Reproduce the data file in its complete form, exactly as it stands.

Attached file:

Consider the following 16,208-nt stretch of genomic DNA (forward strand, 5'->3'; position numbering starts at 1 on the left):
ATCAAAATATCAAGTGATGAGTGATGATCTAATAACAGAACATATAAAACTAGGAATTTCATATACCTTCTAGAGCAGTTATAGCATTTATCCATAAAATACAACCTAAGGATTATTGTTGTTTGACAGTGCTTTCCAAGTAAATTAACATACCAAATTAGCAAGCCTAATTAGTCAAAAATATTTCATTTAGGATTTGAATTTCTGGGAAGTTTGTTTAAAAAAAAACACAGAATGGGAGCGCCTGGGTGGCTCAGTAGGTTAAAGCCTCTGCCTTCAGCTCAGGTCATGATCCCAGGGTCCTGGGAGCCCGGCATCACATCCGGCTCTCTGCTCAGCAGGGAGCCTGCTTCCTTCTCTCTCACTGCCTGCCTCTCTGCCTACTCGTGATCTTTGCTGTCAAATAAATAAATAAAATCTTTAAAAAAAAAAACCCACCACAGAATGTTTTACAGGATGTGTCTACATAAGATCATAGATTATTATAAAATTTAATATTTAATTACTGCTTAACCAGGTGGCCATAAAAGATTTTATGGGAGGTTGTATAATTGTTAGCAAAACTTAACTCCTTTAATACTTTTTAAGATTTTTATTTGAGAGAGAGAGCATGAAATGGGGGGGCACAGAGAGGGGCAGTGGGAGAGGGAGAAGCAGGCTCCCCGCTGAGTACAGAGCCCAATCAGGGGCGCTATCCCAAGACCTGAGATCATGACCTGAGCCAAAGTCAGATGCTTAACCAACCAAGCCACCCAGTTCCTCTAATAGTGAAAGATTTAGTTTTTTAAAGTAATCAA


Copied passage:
Consider the following 16,208-nt stretch of genomic DNA (forward strand, 5'->3'; position numbering starts at 1 on the left):
ATCAAAATATCAAGTGATGAGTGATGATCTAATAACAGAACATATAAAACTAGGAATTTCATATACCTTCTAGAGCAGTTATAGCATTTATCCATAAAATACAACCTAAGGATTATTGTTGTTTGACAGTGCTTTCCAAGTAAATTAACATACCAAATTAGCAAGCCTAATTAGTCAAAAATATTTCATTTAGGATTTGAATTTCTGGGAAGTTTGTTTAAAAAAAAACACAGAATGGGAGCGCCTGGGTGGCTCAGTAGGTTAAAGCCTCTGCCTTCAGCTCAGGTCATGATCCCAGGGTCCTGGGAGCCCGGCATCACATCCGGCTCTCTGCTCAGCAGGGAGCCTGCTTCCTTCTCTCTCACTGCCTGCCTCTCTGCCTACTCGTGATCTTTGCTGTCAAATAAATAAATAAAATCTTTAAAAAAAAAAACCCACCACAGAATGTTTTACAGGATGTGTCTACATAAGATCATAGATTATTATAAAATTTAATATTTAATTACTGCTTAACCAGGTGGCCATAAAAGATTTTATGGGAGGTTGTATAATTGTTAGCAAAACTTAACTCCTTTAATACTTTTTAAGATTTTTATTTGAGAGAGAGAGCATGAAATGGGGGGGCACAGAGAGGGGCAGTGGGAGAGGGAGAAGCAGGCTCCCCGCTGAGTACAGAGCCCAATCAGGGGCGCTATCCCAAGACCTGAGATCATGACCTGAGCCAAAGTCAGATGCTTAACCAACCAAGCCACCCAGTTCCTCTAATAGTGAAAGATTTAGTTTTTTAAAGTAATCAA